Product Battle Series 2: Hayward Heater Vs. Raypak Heater

35 thoughts on “Product Battle Series 2: Hayward Heater Vs. Raypak Heater

    1. Don’t get a Raypak, they changed the heat exchanger a few years ago. Mine went out in less than a year and now they won’t cover it because they said my water is bad. I check the water with a lab and it is perfect. They said I must have swapped out the water.. This company is a fraud and terrible. Never buy a Raypak!

      1. Raypak is one of the most reliable manufacturers we deal with regarding warranty or troubleshooting. If there is an issue, they have always been willing to take care of it. Also, their heat exchangers have not had a redesign since 2004.

        A few questions: What was the issue with your heat exchanger? What type of heat exchanger was it? Do you use a salt chlorine generator? How old was the heater when it failed? And lastly, was your water in good condition the entire time the heater was installed? Or was there a period of disuse or the water was left untreated?

      2. I’ve installed and maintained hundreds of Rapaks. They are very durable but as with all pool heaters the one thing that will destroy them is water balance. Low ph will eventually eat right through the copper heat exchanger. Even if ph is left low for a short period of time it starts etching the inside of the copper tubes and the layer fail.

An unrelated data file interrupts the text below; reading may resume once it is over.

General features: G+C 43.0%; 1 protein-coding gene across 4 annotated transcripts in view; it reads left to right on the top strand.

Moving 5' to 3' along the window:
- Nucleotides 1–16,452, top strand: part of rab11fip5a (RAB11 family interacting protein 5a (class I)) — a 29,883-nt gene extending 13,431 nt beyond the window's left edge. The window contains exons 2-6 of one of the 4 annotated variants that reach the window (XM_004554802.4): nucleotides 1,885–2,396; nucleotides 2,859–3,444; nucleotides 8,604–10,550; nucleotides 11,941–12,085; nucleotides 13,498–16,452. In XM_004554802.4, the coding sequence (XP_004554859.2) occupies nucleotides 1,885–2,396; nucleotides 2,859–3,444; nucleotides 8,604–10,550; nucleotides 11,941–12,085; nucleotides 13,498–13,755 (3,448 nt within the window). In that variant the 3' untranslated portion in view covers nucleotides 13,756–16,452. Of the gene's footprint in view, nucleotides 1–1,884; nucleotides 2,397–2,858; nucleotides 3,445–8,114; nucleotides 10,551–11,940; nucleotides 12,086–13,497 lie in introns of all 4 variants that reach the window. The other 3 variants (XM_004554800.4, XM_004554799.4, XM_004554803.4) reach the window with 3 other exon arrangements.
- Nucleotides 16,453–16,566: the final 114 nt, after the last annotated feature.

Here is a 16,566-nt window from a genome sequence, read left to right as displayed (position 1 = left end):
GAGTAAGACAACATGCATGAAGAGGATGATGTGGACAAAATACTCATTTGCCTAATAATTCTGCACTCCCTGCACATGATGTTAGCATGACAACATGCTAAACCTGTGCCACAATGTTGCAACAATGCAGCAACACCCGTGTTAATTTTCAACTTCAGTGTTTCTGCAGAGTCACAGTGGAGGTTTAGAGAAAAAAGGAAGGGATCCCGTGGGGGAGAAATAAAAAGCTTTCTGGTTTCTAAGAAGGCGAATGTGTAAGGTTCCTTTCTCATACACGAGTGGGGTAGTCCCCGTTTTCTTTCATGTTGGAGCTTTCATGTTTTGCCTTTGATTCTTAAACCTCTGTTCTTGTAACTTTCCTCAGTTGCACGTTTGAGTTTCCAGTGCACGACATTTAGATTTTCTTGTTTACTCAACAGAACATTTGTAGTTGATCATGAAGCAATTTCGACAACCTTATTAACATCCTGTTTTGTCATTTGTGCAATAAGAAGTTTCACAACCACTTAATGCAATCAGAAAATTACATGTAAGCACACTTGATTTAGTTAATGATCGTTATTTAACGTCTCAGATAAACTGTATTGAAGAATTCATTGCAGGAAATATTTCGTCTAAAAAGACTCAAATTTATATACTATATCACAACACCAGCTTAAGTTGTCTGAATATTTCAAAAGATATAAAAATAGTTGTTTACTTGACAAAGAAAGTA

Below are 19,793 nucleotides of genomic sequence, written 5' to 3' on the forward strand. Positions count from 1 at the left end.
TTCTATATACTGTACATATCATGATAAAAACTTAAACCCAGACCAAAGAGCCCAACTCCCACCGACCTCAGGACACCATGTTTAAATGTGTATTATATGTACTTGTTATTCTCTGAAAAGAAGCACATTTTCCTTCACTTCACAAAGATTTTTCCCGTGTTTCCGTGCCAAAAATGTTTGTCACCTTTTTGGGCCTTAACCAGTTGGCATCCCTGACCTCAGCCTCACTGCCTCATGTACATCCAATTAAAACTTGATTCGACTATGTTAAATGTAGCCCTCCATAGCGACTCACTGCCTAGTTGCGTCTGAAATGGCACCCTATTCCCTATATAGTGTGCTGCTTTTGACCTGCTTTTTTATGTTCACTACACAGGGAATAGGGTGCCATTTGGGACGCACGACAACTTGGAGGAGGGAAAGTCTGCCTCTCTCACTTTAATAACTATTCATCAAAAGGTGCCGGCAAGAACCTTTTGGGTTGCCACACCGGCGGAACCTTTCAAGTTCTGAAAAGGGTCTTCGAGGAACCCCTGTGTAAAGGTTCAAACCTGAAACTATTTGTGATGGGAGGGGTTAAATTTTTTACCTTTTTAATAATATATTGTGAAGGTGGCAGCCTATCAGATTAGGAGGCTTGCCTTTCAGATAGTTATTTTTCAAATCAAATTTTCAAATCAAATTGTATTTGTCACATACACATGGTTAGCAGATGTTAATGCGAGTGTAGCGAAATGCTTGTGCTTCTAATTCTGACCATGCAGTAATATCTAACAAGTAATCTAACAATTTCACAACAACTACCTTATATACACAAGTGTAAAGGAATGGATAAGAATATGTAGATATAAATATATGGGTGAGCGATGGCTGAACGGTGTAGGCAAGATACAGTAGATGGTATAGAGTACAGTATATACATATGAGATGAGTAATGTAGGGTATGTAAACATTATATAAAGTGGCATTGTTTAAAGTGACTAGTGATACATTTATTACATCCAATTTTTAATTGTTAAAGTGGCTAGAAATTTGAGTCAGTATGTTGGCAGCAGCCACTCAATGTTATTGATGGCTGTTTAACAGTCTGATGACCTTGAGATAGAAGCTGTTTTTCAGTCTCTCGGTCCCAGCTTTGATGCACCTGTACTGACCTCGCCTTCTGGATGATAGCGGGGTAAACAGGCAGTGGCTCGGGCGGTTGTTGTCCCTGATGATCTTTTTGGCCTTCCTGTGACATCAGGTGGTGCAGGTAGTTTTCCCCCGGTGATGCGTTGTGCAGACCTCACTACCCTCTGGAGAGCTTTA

Also putting chemicals or chlorine tablets in the skimmers will do the same thing to any heater. I’ve seen many destroyed heaters in 30 years in the pool industry. Raypak is by far the best heater. Also parts are more reasonable for Raypak heaters.

      3. We are going through a similar situation right now. The pool company that installed out Raypak heater came to look at ours 2 times now (one of which Raypak sent him back) and they can’t figure out the problem yet. So far the Propane tank was the blame. So we had everything changed Propane tank and all parts and connections, and we are still waiting for the company to come back. The only time the company came when they said they would was when we bought the heater.

  1. What is the best electric Heat Pump Heater – 115,000 or 120,000 BTU’s for an Inground pool approx. 16’X32′.
    I live in South Florida and have a Hayward “Turbo” Salt Chlorinator.

  2. You can’t use raypack with salt water.Had raypak for one season and it rusted out.
    Have a hayward H series ,it is made for salt water.

    1. That is somewhat wrong. Hayward Universal H-Series do come with a cupro-nickel heat exchanger which are ideal for saltwater installations. The standard Raypak heaters are equipped with a copper heat exchanger which do not hold up to saltwater, but Raypak also makes Cupro-Nickel equipped heaters which hold up just as well as the H-Series.